If there’s one thing that can be said about French President Emmanuel Macron is that he has mastered the art of political survival.
His presidency has been marked by a relentless succession of crises, and – from the Yellow Vests and the Pension reform protests, Pandemic Lockdowns, Racial Riots, unchecked mass migration and deteriorating quality of life – Macron has survived it all.
But perhaps this moment of his plagued second presidential mandate is the biggest challenge yet.
His abilities as an ‘escape artist’ will be tested to the max as he tries an impossibly delicate balancing act – scrambling to gain the conservative vote, while not losing his Globalist-Liberal clout.
Impossible, many will say – and it sure seems that way as he puts his show on the road.
He faces a world of criticism from across the political spectrum, accused of ‘poaching from the hard-right playbook’.
His sleight of hand is: first appointing Gabriel Attal, 34, the country’s youngest – and first openly gay – prime minister, a former socialist. While they looked at the shining object, Macron named a government that shifted heavily into conservative territory.
PM Attal has had a rocky start, with eight of the 14 new ministers from the centre-right opposition Les Républicains party, including the culture minister, Rachida Dati.
New education minister Amélie Oudéa-Castéra, is in the hot seat for having sent her three children to a private Catholic school in Paris.
So Macron held a press conference to sell his new plan, and show that his leadership hasn’t faded.
He spent more than two hours answering questions, promising ‘a stronger France to face the world’s challenges’.
Associated Press reported:
“’I still have three years and a half in office‘, he said, describing an ambition to both change the daily life of the French and tackle global crises.
[…] The 46-year-old centrist president promised ‘audacity, action, efficiency’ in the hopes of strengthening his legacy through a series of reforms, starting with an economic bill meant to boost growth and tax cuts for middle-class households.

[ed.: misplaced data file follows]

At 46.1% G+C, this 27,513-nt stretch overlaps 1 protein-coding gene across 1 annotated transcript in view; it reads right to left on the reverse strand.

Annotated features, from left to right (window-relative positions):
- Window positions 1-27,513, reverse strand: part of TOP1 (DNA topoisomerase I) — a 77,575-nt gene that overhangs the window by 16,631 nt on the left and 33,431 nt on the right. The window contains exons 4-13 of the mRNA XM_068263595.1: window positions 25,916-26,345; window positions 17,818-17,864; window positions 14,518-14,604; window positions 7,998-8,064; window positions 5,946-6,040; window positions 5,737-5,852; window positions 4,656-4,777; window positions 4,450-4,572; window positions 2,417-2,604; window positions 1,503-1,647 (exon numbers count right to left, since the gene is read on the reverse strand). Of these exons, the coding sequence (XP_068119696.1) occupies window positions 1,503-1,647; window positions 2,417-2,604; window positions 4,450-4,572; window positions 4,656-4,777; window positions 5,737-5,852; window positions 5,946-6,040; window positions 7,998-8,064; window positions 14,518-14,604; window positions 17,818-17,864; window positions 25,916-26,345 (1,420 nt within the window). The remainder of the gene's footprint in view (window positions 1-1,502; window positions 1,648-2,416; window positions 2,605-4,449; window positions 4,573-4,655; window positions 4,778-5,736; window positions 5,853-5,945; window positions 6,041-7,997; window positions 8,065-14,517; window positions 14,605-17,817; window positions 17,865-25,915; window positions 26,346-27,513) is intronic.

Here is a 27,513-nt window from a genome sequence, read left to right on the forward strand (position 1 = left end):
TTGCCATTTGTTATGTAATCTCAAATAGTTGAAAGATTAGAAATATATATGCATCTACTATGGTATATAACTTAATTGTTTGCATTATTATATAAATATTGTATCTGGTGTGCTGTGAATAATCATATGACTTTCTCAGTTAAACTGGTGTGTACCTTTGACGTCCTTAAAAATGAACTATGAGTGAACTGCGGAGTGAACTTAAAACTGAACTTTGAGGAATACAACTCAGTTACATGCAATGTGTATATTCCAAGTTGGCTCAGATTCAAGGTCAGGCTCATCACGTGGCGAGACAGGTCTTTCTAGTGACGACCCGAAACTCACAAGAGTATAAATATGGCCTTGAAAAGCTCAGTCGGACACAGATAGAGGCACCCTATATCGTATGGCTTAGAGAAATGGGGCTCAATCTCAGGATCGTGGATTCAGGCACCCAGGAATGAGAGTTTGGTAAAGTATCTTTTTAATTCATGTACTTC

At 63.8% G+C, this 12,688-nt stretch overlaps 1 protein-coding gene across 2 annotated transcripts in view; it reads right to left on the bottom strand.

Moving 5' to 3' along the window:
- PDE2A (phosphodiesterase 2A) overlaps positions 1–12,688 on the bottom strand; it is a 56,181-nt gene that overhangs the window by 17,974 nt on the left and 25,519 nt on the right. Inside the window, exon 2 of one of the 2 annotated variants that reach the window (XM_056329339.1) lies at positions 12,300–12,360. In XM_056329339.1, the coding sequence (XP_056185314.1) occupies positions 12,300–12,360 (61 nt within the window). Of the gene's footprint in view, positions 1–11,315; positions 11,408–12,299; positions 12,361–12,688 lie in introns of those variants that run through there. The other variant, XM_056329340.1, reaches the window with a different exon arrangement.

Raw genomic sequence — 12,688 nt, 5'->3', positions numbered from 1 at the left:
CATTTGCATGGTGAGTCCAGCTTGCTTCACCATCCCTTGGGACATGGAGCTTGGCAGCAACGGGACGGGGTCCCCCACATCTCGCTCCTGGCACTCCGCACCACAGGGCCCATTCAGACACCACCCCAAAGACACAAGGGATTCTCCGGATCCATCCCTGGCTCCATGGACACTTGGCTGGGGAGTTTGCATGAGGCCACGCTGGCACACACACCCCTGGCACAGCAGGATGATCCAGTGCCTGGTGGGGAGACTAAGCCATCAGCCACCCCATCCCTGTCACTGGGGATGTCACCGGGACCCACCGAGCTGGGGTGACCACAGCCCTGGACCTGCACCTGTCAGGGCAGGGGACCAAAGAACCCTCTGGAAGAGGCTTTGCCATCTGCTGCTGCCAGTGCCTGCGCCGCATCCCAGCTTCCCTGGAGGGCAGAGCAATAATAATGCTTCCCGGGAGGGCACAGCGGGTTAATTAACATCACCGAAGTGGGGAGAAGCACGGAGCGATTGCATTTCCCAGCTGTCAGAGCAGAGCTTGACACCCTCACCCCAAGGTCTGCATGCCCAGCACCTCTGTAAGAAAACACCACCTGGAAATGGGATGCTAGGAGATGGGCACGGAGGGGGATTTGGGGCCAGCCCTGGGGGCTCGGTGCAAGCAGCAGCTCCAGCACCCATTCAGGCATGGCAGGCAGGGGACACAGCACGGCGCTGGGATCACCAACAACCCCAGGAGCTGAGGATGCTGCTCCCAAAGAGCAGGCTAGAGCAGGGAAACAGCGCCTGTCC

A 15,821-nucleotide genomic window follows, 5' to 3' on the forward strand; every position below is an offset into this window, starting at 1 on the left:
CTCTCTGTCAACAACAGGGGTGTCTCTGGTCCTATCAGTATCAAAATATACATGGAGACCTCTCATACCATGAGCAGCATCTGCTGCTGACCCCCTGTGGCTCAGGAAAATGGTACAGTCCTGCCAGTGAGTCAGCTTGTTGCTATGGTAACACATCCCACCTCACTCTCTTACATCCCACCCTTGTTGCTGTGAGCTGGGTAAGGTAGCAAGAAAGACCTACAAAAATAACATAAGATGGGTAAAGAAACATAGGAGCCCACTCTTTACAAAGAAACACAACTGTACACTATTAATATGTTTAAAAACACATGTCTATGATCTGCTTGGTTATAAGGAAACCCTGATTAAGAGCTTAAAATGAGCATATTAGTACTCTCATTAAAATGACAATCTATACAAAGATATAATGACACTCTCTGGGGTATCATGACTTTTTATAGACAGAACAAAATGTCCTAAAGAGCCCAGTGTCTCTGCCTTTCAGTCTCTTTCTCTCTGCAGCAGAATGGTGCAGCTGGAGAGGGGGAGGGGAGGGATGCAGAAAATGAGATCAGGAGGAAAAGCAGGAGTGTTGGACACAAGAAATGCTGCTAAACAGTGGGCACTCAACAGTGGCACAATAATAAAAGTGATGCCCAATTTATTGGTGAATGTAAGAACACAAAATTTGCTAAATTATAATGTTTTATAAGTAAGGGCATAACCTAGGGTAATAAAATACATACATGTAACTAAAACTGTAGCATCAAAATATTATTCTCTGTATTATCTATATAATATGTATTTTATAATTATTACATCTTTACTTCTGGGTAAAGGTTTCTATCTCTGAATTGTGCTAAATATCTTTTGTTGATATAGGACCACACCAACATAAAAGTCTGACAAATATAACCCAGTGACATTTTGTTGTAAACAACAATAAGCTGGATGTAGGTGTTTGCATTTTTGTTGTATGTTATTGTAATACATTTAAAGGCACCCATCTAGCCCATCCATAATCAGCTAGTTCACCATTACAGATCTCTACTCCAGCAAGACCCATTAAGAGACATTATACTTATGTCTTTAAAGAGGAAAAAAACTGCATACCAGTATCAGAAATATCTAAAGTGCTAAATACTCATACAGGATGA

He also detailed how he would preserve France’s struggling health system and accelerate changes at schools. He advocated for uniforms in public schools, learning the national anthem at a young age and expanding a two-week training period in high schools to promote French values and encourage youth to give back to the community.”
Behind his supposedly brand new agenda, he slipped his old, tired and rejected agenda, vowing to make France ‘stronger’ by deliver more long-range cruise missiles to Ukraine. Yeah, really.
(Missiles that can strike deep into Russia and escalate the war in ways we can’t anticipate.)
He also suggested that he’d ‘find ways to work with Donald Trump’ when he is reelected – he is covering all bases.
His hard shift right is of course a consequence of the soaring of the rightwing parties ahead of June’s European elections.
He denounced the National Rally as ‘the party of the lies’, while admitting the need to fight unemployment and control immigration.
“’Basically, the National Rally has become the party of easy anger’, he added. ‘Let’s not get used to it.[…] I realize that a lot of people were getting nervous about 2027. But I also realize that a lot can happen in three years and a half.”
Some of what he had to say mimics real conservative policies: he wants the French to produce more babies, will revamp the mandatory national service and will go back to mandating school uniforms.
The country, he said, has to ‘relearn to share values, a common culture and civility, in schools and in public’.
“The French president announced plans to crack down on children’s screen time; implement mandatory art history and drama classes, as well as graduation ceremonies in high schools; and expressed support for teaching the national anthem in elementary schools.
He also detailed the need to increase birth rates in order to “strengthen” France, pledging to reform the parental leave system and put in place measures to address low birth rates. In 2023, France’s fertility rate was an average of 1.68 children per woman, against 1.79 in 2022.”
Critics say the measures are only meant to appeal to conservative voters.
“Macron’s announcements also drew backlash from the left, with the leaders of the left-wing France Unbowed movement and French Greens describing the president’s speech as ‘reactionary’. In a post on X (formerly Twitter), the European Green Party’s co-chair Mélanie Vogel asked for Macron’s ‘martial delusions’ to ‘stop at our wombs’ in response to his statements on birth rates.”